Courts designed to help non-violent offenders who have substance abuse or mental health problems have been around for several years. See our blog posts about Mental Illness Case Information from April 2008 and Drug Courts from October 2008. The idea behind these courts is that incarceration is not likely to fix substance abuse or mental illness, but that people with these problems can be successfully treated and kept out of the criminal justice system. Treatment is significantly cheaper than incarceration and has a better chance of reducing recidivism.
Aside from their special focus, these courts don’t use the same adversarial process as regular criminal courts. Instead, all parts of the criminal justice system – the judge, prosecuting attorney, defense attorney, probation officer – work together as a team, along with community mental health and substance abuse treatment providers. These special courts have been expanding because they’ve been successful. They go by different names: Collaborative Courts in California, Accountability Courts in Georgia, or Problem Solving Courts in New York and Wisconsin. They can include adult and juvenile drug courts, DUI courts, and mental health treatment courts; some court systems have only one type, while others have many.
The newest type of problem-solving court is Veterans Court, designed to help returning veterans with substance abuse or mental health problems. Returning veterans – especially those with post-traumatic stress disorder or traumatic brain injury – may develop substance abuse problems as they attempt to re-adjust to civilian life. Returning veterans have high rates of domestic abuse and suicide as well. Since the first session of Buffalo Veterans Treatment Court in Buffalo City Court in 2008, similar courts have been established in many states, including Washington’s Thurston County District Court, Wisconsin’s Rock County Circuit Court, Philadelphia Municipal Court, and Tucson City Court. While all problem-solving court teams include components of the criminal justice system and local service providers, Veterans Court adds Veterans Administration representatives. The V.A. provides counseling, medical evaluation and treatment, and referrals to the full array of V.A. benefits including housing, education, and jobs. In some cases, it can provide peer-to-peer counseling from other veterans.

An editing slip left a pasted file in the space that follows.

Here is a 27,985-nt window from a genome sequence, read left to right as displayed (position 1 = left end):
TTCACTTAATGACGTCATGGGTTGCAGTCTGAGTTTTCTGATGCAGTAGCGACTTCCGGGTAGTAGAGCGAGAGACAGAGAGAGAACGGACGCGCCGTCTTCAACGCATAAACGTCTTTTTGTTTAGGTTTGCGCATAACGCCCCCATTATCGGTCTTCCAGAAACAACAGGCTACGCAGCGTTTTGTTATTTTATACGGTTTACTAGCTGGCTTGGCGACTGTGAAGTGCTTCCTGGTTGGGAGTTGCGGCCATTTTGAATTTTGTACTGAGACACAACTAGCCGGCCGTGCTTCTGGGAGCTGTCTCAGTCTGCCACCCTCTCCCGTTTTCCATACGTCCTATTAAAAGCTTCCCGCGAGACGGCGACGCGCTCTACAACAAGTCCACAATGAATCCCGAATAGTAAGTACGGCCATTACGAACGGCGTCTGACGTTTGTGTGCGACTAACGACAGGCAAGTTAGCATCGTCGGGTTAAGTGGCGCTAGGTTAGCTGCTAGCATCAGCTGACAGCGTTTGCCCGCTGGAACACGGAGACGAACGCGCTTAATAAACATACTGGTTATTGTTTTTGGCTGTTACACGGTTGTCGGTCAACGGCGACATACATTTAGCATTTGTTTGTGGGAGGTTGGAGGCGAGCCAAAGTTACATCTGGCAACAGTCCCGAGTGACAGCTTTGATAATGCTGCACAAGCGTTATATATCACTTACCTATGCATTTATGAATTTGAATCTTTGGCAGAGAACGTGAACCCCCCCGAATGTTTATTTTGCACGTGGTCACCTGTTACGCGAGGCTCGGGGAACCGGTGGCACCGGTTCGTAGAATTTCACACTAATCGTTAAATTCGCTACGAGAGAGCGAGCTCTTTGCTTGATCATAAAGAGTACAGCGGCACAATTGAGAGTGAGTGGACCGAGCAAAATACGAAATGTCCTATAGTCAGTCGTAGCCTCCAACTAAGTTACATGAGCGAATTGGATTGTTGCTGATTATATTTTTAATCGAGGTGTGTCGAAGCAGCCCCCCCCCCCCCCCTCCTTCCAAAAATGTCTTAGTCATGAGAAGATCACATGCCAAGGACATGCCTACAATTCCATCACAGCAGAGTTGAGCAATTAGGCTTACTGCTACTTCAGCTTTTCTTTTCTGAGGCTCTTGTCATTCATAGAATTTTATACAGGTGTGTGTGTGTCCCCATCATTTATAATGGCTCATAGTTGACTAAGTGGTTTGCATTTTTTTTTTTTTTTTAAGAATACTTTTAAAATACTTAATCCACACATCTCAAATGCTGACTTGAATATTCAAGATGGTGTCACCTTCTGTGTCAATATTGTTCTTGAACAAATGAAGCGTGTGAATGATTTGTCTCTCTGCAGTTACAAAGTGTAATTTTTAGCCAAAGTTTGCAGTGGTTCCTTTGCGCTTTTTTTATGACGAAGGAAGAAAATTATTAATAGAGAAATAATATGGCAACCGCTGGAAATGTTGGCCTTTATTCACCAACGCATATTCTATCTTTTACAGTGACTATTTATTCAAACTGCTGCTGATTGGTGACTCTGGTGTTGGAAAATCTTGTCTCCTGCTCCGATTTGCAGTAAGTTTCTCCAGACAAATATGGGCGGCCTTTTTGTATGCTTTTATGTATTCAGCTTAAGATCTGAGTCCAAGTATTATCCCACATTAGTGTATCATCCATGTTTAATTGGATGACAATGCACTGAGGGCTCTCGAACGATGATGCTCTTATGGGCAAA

As with other types of problem-solving courts, candidates must pass a rigorous screening process to determine whether they are likely to benefit. Candidates who are accepted must agree to a strict schedule of court appearances in addition to intensive counseling. In some jurisdictions, successful completion of the program includes getting and keeping a job, or attending school. Length of supervision and treatment varies by court system, the severity of the offense, the severity of the underlying substance abuse or mental health problem, and the veteran’s progress in the program.
Veterans who complete the program and do not re-offend can have the original charges reduced or dismissed. Veterans Courts can reduce the jail population and save taxpayer dollars. Much more importantly, they can help those who have served our country to deal with scars from their experience that may not be physical. Even if they can’t be entirely healed, then can at least be pointed in the right direction: away from jail, and toward treatment.
Keep an eye on CourtReference to see if there’s a Veterans Court near you.